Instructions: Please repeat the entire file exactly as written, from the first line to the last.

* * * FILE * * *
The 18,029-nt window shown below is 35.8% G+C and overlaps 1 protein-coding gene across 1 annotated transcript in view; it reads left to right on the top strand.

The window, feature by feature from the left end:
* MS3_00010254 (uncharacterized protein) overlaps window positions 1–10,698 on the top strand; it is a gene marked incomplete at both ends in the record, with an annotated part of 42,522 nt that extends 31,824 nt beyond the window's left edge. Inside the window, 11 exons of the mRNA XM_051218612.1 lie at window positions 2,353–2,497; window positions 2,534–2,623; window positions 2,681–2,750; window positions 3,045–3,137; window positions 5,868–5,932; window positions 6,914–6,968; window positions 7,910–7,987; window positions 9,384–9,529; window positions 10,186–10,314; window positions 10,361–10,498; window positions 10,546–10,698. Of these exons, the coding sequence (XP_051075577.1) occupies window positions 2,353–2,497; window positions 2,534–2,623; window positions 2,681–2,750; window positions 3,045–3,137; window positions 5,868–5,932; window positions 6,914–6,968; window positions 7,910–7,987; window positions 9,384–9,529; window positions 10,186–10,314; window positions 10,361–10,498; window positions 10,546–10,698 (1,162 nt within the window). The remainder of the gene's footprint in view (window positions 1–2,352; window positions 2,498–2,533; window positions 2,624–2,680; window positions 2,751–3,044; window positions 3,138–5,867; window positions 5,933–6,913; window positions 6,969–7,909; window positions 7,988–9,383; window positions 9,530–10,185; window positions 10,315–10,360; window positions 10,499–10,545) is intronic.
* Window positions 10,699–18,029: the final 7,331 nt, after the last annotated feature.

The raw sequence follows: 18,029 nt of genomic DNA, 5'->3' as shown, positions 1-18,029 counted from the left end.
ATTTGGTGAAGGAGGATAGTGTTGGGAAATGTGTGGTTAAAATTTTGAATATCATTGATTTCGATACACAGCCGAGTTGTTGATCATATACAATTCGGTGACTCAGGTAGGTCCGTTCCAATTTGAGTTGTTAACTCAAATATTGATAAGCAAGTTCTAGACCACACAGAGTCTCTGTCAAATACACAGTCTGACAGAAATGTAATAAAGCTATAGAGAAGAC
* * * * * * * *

The 18,029-nt window shown below is 35.8% G+C and overlaps 1 protein-coding gene across 1 annotated transcript in view; it reads left to right on the top strand.

The window, feature by feature from the left end:
* MS3_00010254 (uncharacterized protein) overlaps window positions 1–10,698 on the top strand; it is a gene marked incomplete at both ends in the record, with an annotated part of 42,522 nt that extends 31,824 nt beyond the window's left edge. Inside the window, 11 exons of the mRNA XM_051218612.1 lie at window positions 2,353–2,497; window positions 2,534–2,623; window positions 2,681–2,750; window positions 3,045–3,137; window positions 5,868–5,932; window positions 6,914–6,968; window positions 7,910–7,987; window positions 9,384–9,529; window positions 10,186–10,314; window positions 10,361–10,498; window positions 10,546–10,698. Of these exons, the coding sequence (XP_051075577.1) occupies window positions 2,353–2,497; window positions 2,534–2,623; window positions 2,681–2,750; window positions 3,045–3,137; window positions 5,868–5,932; window positions 6,914–6,968; window positions 7,910–7,987; window positions 9,384–9,529; window positions 10,186–10,314; window positions 10,361–10,498; window positions 10,546–10,698 (1,162 nt within the window). The remainder of the gene's footprint in view (window positions 1–2,352; window positions 2,498–2,533; window positions 2,624–2,680; window positions 2,751–3,044; window positions 3,138–5,867; window positions 5,933–6,913; window positions 6,969–7,909; window positions 7,988–9,383; window positions 9,530–10,185; window positions 10,315–10,360; window positions 10,499–10,545) is intronic.
* Window positions 10,699–18,029: the final 7,331 nt, after the last annotated feature.

The raw sequence follows: 18,029 nt of genomic DNA, 5'->3' as shown, positions 1-18,029 counted from the left end.
ATTTGGTGAAGGAGGATAGTGTTGGGAAATGTGTGGTTAAAATTTTGAATATCATTGATTTCGATACACAGCCGAGTTGTTGATCATATACAATTCGGTGACTCAGGTAGGTCCGTTCCAATTTGAGTTGTTAACTCAAATATTGATAAGCAAGTTCTAGACCACACAGAGTCTCTGTCAAATACACAGTCTGACAGAAATGTAATAAAGCTATAGAGAAGAC